Come visit the garden!
- Address: 2233 W Shepperd Ave, Littleton, CO 80120
- Master Gardener Hours: Tuesdays, 8:00-10:00 am May through October.
- Contact us: By Email or phone at 303-730-1920.
- Visit the Colorado School for the Blind website: www.cocenter.org
The Arapahoe County Master Gardeners partner with the Colorado School for the Blind helping students discover gardening. Affectionately known as CCB, this private organization believes blind people can do anything. They encourage and challenge each student to understand their own potential as they build skills and confidence to live the life they want, which includes gardening.
CCB’s Legacy Garden was built in the early 2000’s as a sensory garden with the support of the community. Original sponsors included the Colorado Home and Garden Show, Arapahoe County Master Gardeners, City of Littleton, Rockne Corty Design and the Littleton Garden Club. It is also a memorial garden honoring past members of the CCB blind community with memorial roses and a stone carving.
The garden was designed as a park-like setting surrounded with trees, lilac bushes, day lilies, roses, strawberries and other shrubs. In the center is a raised bed where students can easily access the soil to dig, plant, weed and grow vegetables, herbs and flowers from either plants or seeds. The Master Gardeners weekly engage students with the garden through taste, touch, and smell as students assist with the planting, weeding and harvesting of vegetables and herbs. The harvested bounty is then used by the students for their home management cooking classes.
Beginning in May, as weather permits, the Master Gardeners prepare the raised garden for spring flow planting – weeding, turning the soil, and spreading compost. The outside garden areas are also cleaned of winter debris. Seeds and plants are donated or purchased for planting. Planting begins as the weather warms. A drip irrigation system waters the garden.
As the spring warms, students start coming out to visit the garden. Some students have gardened previously where others are getting introduced to this new experience. Each student is partnered with a Master Gardener who orients the student to the “clock” circle layout as they walk about. The student enters the south end of the garden at 6:00. Moving to the right or left, the student is guided around the circle stopping at different points or hours on the clock where different plants are grown. Herbs are planted at the top of the circle between the 11:00 to 1:00 hours. The clock orientation guides students so they might come out on other days to enjoy the garden on their own. There is even a bench under a tree to sit on if they just want to be outside for a while.
Every Tuesday, different groups of students come out to explore the garden. Since students can start their school program at different times throughout the year, students are discovering the garden at various times throughout the season. Returning students often know what vegetable or herb they are looking for because they have a certain recipe they are cooking in their classes. Sometimes the kitchen staff makes specific herb or vegetable requests for them to bring back to the kitchen.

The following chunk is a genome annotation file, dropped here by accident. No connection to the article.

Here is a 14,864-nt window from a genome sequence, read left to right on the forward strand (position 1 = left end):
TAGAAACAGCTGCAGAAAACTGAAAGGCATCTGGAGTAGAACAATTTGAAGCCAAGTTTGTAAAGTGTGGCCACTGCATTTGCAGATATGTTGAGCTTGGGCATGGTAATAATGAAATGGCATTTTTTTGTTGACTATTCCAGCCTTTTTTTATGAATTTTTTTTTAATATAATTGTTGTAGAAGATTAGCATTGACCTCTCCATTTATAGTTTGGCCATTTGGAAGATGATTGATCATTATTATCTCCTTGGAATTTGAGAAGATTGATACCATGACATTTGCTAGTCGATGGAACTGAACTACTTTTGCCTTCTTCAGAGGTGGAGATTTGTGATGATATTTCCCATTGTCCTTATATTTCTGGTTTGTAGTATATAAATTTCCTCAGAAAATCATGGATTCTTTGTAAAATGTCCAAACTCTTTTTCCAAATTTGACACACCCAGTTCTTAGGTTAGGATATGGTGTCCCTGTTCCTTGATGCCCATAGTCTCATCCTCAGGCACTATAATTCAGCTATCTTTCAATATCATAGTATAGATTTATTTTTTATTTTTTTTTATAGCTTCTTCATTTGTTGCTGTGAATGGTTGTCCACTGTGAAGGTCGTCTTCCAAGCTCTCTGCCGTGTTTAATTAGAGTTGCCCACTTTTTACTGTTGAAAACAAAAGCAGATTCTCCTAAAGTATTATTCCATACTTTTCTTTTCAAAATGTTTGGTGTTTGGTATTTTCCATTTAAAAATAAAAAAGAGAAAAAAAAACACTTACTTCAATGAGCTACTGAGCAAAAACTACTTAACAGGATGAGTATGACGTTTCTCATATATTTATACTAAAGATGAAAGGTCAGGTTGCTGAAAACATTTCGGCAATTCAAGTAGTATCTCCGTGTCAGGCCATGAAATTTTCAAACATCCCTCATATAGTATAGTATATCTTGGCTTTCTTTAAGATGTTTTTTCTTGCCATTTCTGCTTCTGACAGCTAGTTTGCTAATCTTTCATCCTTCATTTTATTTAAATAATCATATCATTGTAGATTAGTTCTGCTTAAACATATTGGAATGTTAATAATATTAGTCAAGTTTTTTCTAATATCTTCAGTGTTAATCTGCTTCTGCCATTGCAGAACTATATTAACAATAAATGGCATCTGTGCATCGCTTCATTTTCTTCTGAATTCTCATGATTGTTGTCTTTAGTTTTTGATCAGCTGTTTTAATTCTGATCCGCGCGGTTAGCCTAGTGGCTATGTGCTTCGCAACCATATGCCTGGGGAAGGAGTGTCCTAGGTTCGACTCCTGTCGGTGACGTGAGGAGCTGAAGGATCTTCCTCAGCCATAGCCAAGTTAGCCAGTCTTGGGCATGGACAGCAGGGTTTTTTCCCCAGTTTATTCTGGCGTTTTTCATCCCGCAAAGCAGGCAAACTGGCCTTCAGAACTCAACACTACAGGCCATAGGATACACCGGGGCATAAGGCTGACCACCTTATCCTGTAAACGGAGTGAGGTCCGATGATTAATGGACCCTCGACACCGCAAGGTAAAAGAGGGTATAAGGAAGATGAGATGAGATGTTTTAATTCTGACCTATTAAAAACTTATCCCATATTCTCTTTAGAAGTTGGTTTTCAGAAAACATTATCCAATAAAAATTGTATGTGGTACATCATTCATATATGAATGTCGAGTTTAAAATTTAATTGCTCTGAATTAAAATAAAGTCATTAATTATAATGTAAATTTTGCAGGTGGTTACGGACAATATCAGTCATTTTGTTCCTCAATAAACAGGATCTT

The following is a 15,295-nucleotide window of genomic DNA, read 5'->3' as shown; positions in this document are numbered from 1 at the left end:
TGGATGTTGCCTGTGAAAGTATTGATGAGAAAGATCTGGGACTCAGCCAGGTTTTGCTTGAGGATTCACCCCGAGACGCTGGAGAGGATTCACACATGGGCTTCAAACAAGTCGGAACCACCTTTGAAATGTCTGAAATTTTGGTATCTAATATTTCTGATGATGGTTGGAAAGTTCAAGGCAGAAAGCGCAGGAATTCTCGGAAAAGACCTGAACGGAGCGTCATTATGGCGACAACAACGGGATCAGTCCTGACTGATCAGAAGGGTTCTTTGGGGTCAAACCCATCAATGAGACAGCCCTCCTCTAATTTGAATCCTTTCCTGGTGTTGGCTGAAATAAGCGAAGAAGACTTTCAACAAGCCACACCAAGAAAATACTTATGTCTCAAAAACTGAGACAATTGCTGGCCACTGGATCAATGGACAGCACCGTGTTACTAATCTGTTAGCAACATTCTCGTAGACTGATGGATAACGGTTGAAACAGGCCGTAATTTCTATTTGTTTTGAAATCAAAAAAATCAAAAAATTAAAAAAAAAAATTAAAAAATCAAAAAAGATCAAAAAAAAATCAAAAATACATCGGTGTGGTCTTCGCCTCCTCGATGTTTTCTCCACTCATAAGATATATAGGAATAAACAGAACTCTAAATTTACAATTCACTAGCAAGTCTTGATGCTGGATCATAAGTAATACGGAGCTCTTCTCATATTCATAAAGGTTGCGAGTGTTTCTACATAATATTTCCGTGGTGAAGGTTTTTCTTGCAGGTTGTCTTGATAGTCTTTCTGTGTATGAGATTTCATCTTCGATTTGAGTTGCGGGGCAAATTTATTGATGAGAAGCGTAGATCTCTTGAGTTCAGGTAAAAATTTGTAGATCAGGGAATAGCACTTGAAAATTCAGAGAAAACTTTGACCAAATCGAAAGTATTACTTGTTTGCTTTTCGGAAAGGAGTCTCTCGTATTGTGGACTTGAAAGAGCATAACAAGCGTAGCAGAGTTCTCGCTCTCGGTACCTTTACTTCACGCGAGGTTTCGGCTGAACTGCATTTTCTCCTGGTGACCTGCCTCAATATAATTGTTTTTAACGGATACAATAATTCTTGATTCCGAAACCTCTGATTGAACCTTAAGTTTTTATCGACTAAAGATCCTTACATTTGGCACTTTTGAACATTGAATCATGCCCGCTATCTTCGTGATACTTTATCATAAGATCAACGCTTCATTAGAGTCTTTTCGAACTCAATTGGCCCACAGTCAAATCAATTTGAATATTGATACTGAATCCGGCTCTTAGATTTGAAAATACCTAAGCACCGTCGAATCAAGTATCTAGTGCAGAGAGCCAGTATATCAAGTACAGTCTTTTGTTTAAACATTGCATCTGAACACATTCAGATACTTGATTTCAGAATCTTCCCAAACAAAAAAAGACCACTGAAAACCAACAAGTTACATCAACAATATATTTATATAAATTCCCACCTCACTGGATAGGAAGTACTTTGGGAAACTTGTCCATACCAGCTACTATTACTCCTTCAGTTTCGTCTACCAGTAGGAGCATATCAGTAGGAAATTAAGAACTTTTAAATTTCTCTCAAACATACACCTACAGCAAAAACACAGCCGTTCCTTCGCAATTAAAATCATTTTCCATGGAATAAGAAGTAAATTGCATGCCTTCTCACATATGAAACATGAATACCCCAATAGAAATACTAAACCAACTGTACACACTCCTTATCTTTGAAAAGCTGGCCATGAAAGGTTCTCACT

The most common vegetables planted are tomatoes, spicy peppers, green beans, cucumbers, walking onions, garlic, zucchini, squash varieties, pumpkins, carrots, eggplant and sunflowers. Other plants tried include arugula, mesclan, swiss chard, brussels sprouts, bell peppers and okra. Depending on where the students are from, or how adventurous they are in their eating, not everything planted is familiar. Students also need to adjust to the less than perfect vegetables of the garden compared to what they usually find in the grocery store. Weather also affects the successful harvest.
As with any mature garden, maintenance of the outside areas is needed for the safety of students and the health of the garden. Trees and shrubs are pruned to allow for clear access to benches and sidewalks. Sucker trees are removed to open overgrown areas to light and air. Diseased plants are removed. Master Gardeners do these projects on alternate Thursdays without student assistance.
Weather, deteriorating drip irrigation system, sunlight, heat, cold, rain, storms, wind, overcrowding in the garden, rotating crops, keeping everything easily accessible to the students.
Show and Tell
CCB Master Gardeners also have the benefit of learning new things from our lead leader on entomology, diseases, garden health, water issues and diagnostics.
This demonstration garden contributes to the CSU “Grow and Give” program, a larger hunger relief effort in Colorado. Once harvesting starts, students can take produce from the school plots home to share, while any excess may be donated to Integrated Family Community Services. Produce from the Colorado Master Gardeners’ plot is donated to Integrated Family Community Services.